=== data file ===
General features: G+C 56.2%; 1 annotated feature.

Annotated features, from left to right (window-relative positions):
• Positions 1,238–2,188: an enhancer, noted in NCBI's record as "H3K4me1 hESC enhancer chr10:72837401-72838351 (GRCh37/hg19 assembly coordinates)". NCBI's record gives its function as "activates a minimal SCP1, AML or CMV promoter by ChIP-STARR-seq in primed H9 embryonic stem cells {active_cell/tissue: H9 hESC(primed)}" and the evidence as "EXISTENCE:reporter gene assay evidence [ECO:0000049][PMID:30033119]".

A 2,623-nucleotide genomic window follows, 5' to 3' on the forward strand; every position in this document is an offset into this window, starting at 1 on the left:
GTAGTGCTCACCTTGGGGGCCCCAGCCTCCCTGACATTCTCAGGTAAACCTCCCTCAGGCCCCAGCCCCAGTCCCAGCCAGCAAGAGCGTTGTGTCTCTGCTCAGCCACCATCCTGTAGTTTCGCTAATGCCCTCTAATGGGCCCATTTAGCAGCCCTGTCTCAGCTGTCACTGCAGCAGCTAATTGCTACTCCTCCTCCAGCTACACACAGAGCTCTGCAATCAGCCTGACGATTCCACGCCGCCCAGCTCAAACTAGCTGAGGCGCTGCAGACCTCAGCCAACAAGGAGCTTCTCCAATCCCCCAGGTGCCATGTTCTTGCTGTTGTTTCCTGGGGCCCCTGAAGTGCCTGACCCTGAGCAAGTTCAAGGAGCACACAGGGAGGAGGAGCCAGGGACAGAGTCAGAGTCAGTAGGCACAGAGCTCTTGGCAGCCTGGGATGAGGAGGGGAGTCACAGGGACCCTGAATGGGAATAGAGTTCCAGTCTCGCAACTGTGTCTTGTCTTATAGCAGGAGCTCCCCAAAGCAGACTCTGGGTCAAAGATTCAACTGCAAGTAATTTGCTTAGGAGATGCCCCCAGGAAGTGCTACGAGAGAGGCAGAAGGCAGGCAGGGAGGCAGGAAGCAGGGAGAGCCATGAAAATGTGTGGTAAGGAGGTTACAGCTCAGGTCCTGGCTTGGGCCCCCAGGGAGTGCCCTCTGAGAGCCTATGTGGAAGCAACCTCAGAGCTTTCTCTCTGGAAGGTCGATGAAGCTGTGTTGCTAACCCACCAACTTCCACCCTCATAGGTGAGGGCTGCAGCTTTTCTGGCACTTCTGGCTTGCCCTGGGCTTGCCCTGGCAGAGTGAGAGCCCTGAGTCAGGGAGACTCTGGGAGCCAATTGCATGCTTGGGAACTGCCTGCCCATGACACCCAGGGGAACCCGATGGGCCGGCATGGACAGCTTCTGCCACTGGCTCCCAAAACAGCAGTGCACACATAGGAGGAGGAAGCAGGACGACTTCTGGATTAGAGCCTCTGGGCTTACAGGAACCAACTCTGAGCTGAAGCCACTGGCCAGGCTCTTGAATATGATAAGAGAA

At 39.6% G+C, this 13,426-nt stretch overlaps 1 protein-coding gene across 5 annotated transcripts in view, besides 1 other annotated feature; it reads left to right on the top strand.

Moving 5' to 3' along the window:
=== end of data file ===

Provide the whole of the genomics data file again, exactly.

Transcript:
General features: G+C 56.2%; 1 annotated feature.

Annotated features, from left to right (window-relative positions):
• Positions 1,238–2,188: an enhancer, noted in NCBI's record as "H3K4me1 hESC enhancer chr10:72837401-72838351 (GRCh37/hg19 assembly coordinates)". NCBI's record gives its function as "activates a minimal SCP1, AML or CMV promoter by ChIP-STARR-seq in primed H9 embryonic stem cells {active_cell/tissue: H9 hESC(primed)}" and the evidence as "EXISTENCE:reporter gene assay evidence [ECO:0000049][PMID:30033119]".

A 2,623-nucleotide genomic window follows, 5' to 3' on the forward strand; every position in this document is an offset into this window, starting at 1 on the left:
GTAGTGCTCACCTTGGGGGCCCCAGCCTCCCTGACATTCTCAGGTAAACCTCCCTCAGGCCCCAGCCCCAGTCCCAGCCAGCAAGAGCGTTGTGTCTCTGCTCAGCCACCATCCTGTAGTTTCGCTAATGCCCTCTAATGGGCCCATTTAGCAGCCCTGTCTCAGCTGTCACTGCAGCAGCTAATTGCTACTCCTCCTCCAGCTACACACAGAGCTCTGCAATCAGCCTGACGATTCCACGCCGCCCAGCTCAAACTAGCTGAGGCGCTGCAGACCTCAGCCAACAAGGAGCTTCTCCAATCCCCCAGGTGCCATGTTCTTGCTGTTGTTTCCTGGGGCCCCTGAAGTGCCTGACCCTGAGCAAGTTCAAGGAGCACACAGGGAGGAGGAGCCAGGGACAGAGTCAGAGTCAGTAGGCACAGAGCTCTTGGCAGCCTGGGATGAGGAGGGGAGTCACAGGGACCCTGAATGGGAATAGAGTTCCAGTCTCGCAACTGTGTCTTGTCTTATAGCAGGAGCTCCCCAAAGCAGACTCTGGGTCAAAGATTCAACTGCAAGTAATTTGCTTAGGAGATGCCCCCAGGAAGTGCTACGAGAGAGGCAGAAGGCAGGCAGGGAGGCAGGAAGCAGGGAGAGCCATGAAAATGTGTGGTAAGGAGGTTACAGCTCAGGTCCTGGCTTGGGCCCCCAGGGAGTGCCCTCTGAGAGCCTATGTGGAAGCAACCTCAGAGCTTTCTCTCTGGAAGGTCGATGAAGCTGTGTTGCTAACCCACCAACTTCCACCCTCATAGGTGAGGGCTGCAGCTTTTCTGGCACTTCTGGCTTGCCCTGGGCTTGCCCTGGCAGAGTGAGAGCCCTGAGTCAGGGAGACTCTGGGAGCCAATTGCATGCTTGGGAACTGCCTGCCCATGACACCCAGGGGAACCCGATGGGCCGGCATGGACAGCTTCTGCCACTGGCTCCCAAAACAGCAGTGCACACATAGGAGGAGGAAGCAGGACGACTTCTGGATTAGAGCCTCTGGGCTTACAGGAACCAACTCTGAGCTGAAGCCACTGGCCAGGCTCTTGAATATGATAAGAGAA

At 39.6% G+C, this 13,426-nt stretch overlaps 1 protein-coding gene across 5 annotated transcripts in view, besides 1 other annotated feature; it reads left to right on the top strand.

Moving 5' to 3' along the window: